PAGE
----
The Jurassic period was home to thousands of different dinosaurs – big and small. One easy way to learn about them is to split them into two groups – the meat eaters or Carnivores, and the plant eaters or Herbivores. Of course, some dinosaurs ate both!
Megalosaurus was a terrifying predator that was almost 9 metres long – that’s twice as high as a double decker bus. He had powerful jaws and sharp teeth, perfect for ripping through his prey’s thick skins and swallowing huge chunks of flesh. His teeth were serrated – that means zig zag shaped along the edge, like a saw – and could slice through flesh easily.
Standing on his hind legs, with short forearms and a huge head, he looked quite like Tyrannosaurus – although since T Rex wasn’t to appear for many millions of years, they would never have met, or fought. As well as razor sharp teeth and strong jaws, predators have large eyes for finding their prey. We can tell this in dinosaur fossils from the shape of the bones in the skull, which reveal the size of the eyes. The eyes would have faced slightly forward, like in a bird of prey. This allowed them to judge distances accurately, helping with hunting.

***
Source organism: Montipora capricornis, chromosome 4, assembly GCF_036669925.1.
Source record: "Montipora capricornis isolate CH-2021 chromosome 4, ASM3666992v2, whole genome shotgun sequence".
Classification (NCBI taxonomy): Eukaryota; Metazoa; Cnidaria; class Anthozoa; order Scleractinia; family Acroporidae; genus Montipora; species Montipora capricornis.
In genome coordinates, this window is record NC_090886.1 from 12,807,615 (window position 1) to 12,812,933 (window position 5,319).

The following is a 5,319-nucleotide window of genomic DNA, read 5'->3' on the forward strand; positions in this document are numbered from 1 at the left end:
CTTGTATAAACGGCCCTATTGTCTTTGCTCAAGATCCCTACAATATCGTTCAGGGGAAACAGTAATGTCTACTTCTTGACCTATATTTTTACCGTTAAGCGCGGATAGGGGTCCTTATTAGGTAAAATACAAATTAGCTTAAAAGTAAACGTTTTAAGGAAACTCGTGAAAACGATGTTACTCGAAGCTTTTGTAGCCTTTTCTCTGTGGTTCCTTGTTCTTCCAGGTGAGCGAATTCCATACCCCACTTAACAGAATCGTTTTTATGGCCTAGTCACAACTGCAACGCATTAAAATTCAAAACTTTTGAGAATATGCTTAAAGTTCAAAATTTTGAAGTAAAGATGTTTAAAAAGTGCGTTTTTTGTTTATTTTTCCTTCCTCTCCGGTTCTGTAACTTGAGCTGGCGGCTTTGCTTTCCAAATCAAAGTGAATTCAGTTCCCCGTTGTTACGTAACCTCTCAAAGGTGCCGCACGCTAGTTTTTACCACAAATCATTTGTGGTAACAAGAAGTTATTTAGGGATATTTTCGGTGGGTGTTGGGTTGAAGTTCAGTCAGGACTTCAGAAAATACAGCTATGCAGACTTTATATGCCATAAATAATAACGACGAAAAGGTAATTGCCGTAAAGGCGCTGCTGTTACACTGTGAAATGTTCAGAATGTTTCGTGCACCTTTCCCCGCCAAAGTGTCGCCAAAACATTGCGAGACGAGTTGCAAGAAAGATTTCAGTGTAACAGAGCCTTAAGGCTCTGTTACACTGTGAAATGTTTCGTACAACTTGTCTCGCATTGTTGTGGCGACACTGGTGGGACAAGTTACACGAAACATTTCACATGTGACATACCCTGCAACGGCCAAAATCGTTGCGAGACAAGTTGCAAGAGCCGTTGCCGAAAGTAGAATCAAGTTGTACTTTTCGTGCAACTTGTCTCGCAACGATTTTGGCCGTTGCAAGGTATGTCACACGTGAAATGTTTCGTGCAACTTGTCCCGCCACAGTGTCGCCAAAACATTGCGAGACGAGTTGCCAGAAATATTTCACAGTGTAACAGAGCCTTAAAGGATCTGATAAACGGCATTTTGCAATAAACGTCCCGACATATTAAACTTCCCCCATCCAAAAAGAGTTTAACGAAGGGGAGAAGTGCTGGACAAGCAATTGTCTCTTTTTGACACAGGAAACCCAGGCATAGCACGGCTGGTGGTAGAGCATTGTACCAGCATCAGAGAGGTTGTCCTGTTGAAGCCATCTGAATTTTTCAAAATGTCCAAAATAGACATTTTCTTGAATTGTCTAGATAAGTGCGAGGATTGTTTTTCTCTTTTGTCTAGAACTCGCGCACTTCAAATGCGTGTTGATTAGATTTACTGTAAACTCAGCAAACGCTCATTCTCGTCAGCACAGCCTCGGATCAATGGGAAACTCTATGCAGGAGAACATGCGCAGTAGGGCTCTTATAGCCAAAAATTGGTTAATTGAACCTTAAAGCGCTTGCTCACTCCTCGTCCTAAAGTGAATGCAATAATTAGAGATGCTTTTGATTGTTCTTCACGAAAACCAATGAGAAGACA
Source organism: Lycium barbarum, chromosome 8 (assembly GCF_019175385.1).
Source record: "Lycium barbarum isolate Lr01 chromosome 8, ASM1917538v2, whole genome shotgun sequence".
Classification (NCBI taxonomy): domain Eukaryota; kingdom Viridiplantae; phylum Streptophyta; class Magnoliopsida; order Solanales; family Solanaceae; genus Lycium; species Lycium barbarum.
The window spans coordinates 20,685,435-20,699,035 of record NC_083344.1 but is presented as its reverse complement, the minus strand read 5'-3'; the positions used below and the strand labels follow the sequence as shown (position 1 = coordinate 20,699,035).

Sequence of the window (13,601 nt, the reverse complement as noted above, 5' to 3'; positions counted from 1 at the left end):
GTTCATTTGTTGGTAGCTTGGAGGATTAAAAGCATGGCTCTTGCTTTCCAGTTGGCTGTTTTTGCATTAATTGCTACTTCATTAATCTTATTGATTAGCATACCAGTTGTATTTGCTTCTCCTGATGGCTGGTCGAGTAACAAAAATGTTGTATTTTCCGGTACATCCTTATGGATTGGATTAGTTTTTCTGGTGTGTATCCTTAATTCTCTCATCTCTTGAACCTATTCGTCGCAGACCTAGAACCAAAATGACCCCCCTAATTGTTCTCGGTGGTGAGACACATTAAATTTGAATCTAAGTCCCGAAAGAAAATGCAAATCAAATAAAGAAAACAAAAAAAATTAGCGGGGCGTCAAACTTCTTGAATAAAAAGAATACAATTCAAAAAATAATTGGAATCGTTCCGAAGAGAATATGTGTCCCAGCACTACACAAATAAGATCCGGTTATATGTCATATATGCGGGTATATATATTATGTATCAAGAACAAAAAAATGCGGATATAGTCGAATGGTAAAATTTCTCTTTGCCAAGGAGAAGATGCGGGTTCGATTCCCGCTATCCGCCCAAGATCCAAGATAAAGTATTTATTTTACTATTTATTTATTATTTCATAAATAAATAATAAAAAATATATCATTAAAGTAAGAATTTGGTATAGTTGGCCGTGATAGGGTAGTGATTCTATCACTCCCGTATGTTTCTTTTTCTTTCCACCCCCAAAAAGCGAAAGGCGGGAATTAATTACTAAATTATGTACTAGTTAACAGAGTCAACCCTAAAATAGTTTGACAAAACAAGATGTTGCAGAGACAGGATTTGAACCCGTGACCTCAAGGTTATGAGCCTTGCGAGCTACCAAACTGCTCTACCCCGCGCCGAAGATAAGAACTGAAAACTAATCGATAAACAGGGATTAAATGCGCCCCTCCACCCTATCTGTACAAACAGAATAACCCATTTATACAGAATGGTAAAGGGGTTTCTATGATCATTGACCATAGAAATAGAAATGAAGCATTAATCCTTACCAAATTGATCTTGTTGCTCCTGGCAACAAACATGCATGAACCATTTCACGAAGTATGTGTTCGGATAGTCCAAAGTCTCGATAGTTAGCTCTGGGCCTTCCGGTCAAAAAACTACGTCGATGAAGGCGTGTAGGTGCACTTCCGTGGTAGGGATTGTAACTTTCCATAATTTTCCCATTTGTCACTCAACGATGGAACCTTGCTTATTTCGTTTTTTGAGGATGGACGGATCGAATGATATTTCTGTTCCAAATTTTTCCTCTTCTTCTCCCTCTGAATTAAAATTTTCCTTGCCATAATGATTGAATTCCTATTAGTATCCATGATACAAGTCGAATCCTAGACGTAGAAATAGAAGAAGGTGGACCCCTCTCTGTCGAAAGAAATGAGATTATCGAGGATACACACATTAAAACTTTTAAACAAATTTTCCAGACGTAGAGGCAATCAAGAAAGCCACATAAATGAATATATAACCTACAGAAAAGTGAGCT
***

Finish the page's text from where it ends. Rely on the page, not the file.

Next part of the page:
Another sign of a meat eater is found in their brains, whose impressions are left deep in the skull. The part of the brain involved in smelling was very large in carnivores. Many meat eating dinosaurs would eat dead animals as well as live ones, so sniffing out rotting carcasses – sometimes as much as a kilometre away, was important.
You might think the herbivores sound a bit less scary, but they were some of the hugest creatures that ever lived. Diplodocus is one of the best known herbivores, a huge sauropod who stood a whopping 26 metres long, with a long neck – perfect for reaching leaves at the top of tall trees.
Lots of herbivores had many rows of teeth, sometimes pencil shaped to rake the vegetation, other times rounder or blunt like spoons to rip leaves from the branches. Teeth were constantly replaced as they broke or wore down, which would have happened a lot – to get enough vegetation to keep their huge bodies going, those teeth would have been busy.
Whilst broad snouted sauropods wouldn’t have been picky eaters, those dinosaurs with narrower mouths could pick particular plants and so may have had a favourite. Others, like the Stegosaurus, had horny beaks that could slice the toughest vegetation.
How can palaeontologists be so sure about what dinosaurs ate? Well, as well as the shape of their skeletons, size of stomach cavities and the type of teeth, there’s another way – because what goes in, must come out….
That’s right – Fossil poo! Called a coprolite, it can help scientists understand the relationships between animals and plants. Seeds, bones, fish scales or vegetation can be identified and give us an accurate picture of what a dinosaur liked to eat.